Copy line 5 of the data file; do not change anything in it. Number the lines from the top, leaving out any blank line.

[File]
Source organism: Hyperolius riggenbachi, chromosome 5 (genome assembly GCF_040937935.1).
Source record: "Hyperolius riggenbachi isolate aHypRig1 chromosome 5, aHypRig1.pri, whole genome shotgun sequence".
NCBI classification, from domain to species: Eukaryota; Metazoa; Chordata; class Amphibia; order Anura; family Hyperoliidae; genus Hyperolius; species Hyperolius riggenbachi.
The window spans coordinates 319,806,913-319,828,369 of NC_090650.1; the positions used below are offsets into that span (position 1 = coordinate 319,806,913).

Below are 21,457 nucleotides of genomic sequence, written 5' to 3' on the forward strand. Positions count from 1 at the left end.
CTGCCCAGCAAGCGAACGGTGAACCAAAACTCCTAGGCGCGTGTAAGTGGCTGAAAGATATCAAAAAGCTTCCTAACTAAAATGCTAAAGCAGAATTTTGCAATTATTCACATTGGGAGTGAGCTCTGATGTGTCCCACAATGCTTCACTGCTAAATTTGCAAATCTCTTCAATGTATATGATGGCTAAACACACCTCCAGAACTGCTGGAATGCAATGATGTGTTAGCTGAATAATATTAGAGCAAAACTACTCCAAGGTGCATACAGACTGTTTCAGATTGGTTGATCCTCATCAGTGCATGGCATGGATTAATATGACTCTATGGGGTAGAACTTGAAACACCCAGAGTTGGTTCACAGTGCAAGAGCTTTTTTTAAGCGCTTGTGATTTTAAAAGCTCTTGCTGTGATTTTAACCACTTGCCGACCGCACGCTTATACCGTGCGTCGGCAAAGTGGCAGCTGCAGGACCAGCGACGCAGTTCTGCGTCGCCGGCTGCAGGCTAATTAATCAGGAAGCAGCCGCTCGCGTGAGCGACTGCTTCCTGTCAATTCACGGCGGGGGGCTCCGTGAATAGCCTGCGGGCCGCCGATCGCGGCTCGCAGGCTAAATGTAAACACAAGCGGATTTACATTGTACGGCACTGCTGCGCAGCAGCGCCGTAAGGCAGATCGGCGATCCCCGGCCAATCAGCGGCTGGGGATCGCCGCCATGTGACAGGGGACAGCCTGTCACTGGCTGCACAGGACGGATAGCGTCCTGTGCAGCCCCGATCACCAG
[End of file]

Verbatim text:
Below are 21,457 nucleotides of genomic sequence, written 5' to 3' on the forward strand. Positions count from 1 at the left end.